The Awakening by Kate Chopin
Written well over 100 years ago, the Awakening is a novel that explores a married woman's role within her family and wealthy New Orleans society, and that woman's struggle to determine who she is beyond the expectations of her husband and peers.
Kate Chopin's prose style offers a nuanced and sometimes ambivalent view of Edna Pontellier, the book's central character. Chopin writes primarily in English, though with a smattering of creole French, which is translated in many annotated copies of the book. Edna is a wealthy, privileged woman in her late 20's, who appears to have everything. She is married to a wealthy businessman with a penchant for making money. Mr. Pontellier, is an indulgent and doting, if somewhat inattentive husband. But his treatment of Edna is never unkind. It merely reflects the social expectations of a man of his era and class. In his pursuit of success, Edna comes to feel that she is one of Mr. Pontellier's exquisitely appointed belongings.
burnt beyond recognition," he added, looking at his wife as one looks
at a valuable piece of personal property which has suffered some
damage. She held up her hands, strong, shapely hands, and surveyed them
critically, drawing up her fawn sleeves above the wrists. Looking at
them reminded her of her rings, which she had given to her husband
before leaving for the beach. She silently reached out to him, and he,
understanding, took the rings from his vest pocket and dropped them
into her open palm. —The Awakening, Chapter 1
The novel opens at Grand Isle, a beach resort for upper-class New Orleaneans. Edna and her husband are staying at the resort for the summer, where the ocean provides a respite from the summer heat and a diversion for the residents. Mr. Pontellier usually goes to the city during the week to conduct his business affairs, then returns during the weekends to spend time with his family. The resort at Grande Isle is a collection of small summer cottages let by the owner, Madam Lebrun. Grande Isle is a place where time seemingly stands still, and the families needs are met by a paid staff of nannies, cooks, and other servants. The summer residents' time is full of idle pleasures, such as wading in the water (known as bathing during the late 19th century), playing games of cards, and listening to and playing piano music.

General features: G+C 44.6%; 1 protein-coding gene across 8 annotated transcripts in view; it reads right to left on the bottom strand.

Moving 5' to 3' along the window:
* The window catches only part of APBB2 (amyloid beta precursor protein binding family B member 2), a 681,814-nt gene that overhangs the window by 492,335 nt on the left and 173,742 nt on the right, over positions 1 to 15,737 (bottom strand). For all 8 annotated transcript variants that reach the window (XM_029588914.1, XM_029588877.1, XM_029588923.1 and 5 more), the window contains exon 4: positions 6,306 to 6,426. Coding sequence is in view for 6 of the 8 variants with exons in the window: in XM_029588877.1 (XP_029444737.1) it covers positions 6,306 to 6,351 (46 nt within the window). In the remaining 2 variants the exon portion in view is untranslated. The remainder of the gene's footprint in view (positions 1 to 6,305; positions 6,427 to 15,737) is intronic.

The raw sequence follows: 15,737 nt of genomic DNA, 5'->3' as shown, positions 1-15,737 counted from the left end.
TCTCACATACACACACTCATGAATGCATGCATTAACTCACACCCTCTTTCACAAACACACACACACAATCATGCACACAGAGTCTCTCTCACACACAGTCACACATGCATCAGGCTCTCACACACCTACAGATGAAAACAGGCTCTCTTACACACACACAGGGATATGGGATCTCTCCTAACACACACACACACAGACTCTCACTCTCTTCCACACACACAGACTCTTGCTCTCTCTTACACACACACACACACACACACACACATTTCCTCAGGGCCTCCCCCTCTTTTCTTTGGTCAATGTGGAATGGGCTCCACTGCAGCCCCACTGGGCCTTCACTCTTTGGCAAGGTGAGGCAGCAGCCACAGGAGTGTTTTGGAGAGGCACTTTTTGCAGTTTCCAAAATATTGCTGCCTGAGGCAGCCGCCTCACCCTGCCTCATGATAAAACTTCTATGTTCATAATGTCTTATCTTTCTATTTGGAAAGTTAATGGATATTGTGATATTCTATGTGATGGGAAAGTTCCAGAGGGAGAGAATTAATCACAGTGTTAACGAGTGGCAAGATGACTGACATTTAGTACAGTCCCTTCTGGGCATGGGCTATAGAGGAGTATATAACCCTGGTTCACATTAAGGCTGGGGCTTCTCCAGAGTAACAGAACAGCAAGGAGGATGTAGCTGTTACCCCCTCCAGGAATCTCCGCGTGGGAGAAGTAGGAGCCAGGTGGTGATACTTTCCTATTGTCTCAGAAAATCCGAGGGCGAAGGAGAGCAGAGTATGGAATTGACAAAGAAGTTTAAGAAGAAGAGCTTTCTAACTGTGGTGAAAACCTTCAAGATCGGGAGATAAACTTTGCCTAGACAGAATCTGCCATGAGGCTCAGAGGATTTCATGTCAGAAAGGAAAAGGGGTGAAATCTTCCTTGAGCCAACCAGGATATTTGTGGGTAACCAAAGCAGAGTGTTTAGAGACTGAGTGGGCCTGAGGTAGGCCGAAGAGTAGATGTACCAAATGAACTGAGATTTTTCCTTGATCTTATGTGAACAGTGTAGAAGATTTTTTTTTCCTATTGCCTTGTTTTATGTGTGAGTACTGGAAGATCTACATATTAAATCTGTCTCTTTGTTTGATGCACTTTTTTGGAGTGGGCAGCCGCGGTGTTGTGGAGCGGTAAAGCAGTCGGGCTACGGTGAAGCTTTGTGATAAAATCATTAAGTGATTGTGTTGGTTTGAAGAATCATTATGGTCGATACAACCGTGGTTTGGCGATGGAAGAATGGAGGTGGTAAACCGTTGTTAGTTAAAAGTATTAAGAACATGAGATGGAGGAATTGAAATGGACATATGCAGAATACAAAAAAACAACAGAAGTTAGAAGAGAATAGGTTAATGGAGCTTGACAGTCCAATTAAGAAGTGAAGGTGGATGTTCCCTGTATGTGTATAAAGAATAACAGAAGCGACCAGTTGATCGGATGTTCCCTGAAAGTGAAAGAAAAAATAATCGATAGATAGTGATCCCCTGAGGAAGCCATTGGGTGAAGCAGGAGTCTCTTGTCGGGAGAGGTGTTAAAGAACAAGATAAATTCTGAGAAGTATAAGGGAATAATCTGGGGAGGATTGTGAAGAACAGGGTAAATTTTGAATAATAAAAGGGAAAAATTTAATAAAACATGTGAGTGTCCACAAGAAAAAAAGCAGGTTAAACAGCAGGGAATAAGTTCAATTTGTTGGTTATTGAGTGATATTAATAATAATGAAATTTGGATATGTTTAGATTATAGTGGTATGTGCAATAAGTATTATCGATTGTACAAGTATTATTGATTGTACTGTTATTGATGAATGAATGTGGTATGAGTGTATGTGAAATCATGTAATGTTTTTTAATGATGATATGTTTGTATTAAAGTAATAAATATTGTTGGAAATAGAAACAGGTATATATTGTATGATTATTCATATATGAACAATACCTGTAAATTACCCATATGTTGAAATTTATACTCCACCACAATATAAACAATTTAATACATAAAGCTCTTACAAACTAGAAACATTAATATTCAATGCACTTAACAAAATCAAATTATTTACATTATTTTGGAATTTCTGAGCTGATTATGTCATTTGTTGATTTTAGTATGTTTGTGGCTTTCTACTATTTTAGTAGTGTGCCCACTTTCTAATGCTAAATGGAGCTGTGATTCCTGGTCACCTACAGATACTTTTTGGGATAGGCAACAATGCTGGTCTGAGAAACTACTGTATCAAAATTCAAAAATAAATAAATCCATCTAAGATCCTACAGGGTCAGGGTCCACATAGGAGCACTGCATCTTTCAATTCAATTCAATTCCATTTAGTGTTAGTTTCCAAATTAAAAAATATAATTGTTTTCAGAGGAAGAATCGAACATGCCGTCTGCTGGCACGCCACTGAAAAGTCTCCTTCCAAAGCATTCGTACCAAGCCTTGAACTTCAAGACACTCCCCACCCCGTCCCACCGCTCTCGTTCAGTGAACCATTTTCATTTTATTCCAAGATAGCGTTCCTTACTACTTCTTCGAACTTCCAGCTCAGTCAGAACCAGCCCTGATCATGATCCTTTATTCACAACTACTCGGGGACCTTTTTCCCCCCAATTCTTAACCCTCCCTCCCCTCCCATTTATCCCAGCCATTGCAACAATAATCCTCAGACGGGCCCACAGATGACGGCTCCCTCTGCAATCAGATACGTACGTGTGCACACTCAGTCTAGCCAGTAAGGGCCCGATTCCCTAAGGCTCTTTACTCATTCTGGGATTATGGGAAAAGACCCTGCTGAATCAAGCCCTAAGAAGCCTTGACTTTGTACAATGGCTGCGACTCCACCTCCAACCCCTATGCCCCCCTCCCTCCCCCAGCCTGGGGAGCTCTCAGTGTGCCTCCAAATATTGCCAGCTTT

Grande Isle is a drowsy place, where the idle pleasures and whims of the residents are catered to. There, Edna meets and befriends Robert Lebrun, who becomes her constant companion while on the isle. The son of the proprietor, Lebrun is well known for his infatuation with the married women who come to the resort. Lebrun is portrayed as something of a man-child, and a joker, who can offer no real threat to the women who visit there. But over the months, a strong attraction develops between the two, and a sense of longing is awakened in Edna that she doesn't feel for her husband.
However, Robert's strong sense of propriety and honor prohibit him from cuckolding Mr. Pontellier, Edna's husband. Robert escapes (or perhaps is sent packing by his observant mother) to Mexico, where he goes to seek his fortune. Robert is younger than Edna by two years, and as an unmarried man, is perceived by the matronly women of approximately the same age, as a person to trifle with. His attentions to the married women are perceived as a social diversion, and not as something to take with any seriousness. Lebrun's social standing and young age make him a non-threat to Mr. Pontellier, who spends very little time at Grande Isle with his family.
Edna, as we discover through the course of the story, is a woman of strong passions. She realizes that her marital relationship, though cordial, is essentially platonic. Edna feels trapped and bored by her role as a wife and mother. Much of the day to day childcare of her children and management of her household is left to paid servants. Though she feels a fierce connection with and affection for her children, Edna feels that her participation in her estate's management is at best superfluous.